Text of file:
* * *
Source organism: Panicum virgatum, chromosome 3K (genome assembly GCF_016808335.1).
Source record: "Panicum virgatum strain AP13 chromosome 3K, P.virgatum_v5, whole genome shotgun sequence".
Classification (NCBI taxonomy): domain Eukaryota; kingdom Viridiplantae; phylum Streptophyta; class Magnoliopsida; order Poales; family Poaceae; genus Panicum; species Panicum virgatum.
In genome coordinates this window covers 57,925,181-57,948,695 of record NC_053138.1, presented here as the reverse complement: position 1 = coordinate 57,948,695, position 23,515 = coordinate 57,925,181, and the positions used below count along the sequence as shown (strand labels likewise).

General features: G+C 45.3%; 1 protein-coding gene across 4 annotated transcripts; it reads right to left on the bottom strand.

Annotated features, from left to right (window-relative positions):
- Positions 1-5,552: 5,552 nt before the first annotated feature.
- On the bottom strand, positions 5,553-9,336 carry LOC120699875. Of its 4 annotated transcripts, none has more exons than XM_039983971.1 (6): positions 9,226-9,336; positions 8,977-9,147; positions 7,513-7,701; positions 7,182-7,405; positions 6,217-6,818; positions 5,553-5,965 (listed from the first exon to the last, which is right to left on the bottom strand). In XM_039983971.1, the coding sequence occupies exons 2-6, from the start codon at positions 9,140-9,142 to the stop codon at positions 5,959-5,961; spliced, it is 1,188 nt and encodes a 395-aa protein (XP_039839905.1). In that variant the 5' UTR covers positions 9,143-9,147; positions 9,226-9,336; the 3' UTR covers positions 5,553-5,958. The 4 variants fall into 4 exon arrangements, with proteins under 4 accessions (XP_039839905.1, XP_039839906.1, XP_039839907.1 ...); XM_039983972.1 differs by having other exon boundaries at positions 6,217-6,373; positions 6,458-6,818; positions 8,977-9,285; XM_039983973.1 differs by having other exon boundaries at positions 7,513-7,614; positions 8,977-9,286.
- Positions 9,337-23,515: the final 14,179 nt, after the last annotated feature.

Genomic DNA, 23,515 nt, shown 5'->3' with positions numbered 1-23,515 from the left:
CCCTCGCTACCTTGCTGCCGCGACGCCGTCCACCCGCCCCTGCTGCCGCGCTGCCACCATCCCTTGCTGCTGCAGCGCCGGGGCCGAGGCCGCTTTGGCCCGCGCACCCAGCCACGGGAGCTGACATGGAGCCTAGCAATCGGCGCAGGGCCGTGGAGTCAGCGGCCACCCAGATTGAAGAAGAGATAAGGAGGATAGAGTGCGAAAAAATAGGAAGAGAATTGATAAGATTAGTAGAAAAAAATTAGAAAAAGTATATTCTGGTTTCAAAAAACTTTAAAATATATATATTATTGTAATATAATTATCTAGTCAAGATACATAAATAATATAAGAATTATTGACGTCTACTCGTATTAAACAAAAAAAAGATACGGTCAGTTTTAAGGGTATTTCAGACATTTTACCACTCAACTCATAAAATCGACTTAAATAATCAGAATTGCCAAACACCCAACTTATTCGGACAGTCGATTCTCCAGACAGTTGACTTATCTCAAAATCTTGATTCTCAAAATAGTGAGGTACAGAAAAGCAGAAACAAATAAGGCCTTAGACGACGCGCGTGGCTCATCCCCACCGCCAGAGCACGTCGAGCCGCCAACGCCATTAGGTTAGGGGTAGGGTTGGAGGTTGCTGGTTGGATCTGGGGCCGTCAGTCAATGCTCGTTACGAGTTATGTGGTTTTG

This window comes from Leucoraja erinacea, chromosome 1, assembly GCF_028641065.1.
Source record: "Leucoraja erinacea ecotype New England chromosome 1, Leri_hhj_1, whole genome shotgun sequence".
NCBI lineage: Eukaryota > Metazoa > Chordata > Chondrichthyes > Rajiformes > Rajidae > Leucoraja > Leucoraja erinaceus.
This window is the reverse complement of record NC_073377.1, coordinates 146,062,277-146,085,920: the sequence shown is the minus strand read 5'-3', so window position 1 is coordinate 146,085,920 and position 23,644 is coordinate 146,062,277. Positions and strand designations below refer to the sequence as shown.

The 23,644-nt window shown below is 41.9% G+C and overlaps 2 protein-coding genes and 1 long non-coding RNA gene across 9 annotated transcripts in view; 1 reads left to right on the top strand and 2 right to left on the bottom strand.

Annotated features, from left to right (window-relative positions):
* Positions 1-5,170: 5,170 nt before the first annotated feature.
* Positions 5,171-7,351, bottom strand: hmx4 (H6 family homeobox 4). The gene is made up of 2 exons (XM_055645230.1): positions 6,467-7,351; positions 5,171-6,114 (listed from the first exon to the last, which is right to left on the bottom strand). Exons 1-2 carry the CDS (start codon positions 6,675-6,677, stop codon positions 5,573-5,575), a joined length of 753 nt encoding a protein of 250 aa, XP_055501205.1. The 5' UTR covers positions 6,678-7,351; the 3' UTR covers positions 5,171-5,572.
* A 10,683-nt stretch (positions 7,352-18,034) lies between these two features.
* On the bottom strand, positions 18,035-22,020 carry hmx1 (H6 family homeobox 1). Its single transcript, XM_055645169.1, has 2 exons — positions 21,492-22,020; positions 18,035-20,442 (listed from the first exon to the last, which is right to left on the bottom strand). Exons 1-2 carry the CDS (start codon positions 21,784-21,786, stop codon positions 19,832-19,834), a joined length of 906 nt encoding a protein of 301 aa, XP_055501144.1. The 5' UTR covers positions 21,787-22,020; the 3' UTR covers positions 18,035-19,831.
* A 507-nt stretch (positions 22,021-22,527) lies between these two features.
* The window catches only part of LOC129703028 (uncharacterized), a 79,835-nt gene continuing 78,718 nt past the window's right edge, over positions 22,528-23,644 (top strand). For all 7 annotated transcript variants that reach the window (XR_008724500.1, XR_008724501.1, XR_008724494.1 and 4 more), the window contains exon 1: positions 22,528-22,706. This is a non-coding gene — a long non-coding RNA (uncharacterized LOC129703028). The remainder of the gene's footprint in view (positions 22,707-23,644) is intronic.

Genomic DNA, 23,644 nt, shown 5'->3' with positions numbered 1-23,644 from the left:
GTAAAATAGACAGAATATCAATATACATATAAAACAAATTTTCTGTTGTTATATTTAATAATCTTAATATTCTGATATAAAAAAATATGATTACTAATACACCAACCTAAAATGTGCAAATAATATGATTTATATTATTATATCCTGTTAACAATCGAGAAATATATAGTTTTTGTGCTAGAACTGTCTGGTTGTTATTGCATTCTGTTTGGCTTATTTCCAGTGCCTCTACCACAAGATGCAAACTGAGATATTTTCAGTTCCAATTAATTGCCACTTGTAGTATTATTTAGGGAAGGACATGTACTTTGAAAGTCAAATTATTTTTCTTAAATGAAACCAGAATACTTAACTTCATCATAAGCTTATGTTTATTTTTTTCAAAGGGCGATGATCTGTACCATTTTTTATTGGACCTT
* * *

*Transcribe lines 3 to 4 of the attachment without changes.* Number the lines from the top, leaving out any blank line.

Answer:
Classification (NCBI taxonomy): domain Eukaryota; kingdom Viridiplantae; phylum Streptophyta; class Magnoliopsida; order Poales; family Poaceae; genus Panicum; species Panicum virgatum.
In genome coordinates this window covers 57,925,181-57,948,695 of record NC_053138.1, presented here as the reverse complement: position 1 = coordinate 57,948,695, position 23,515 = coordinate 57,925,181, and the positions used below count along the sequence as shown (strand labels likewise).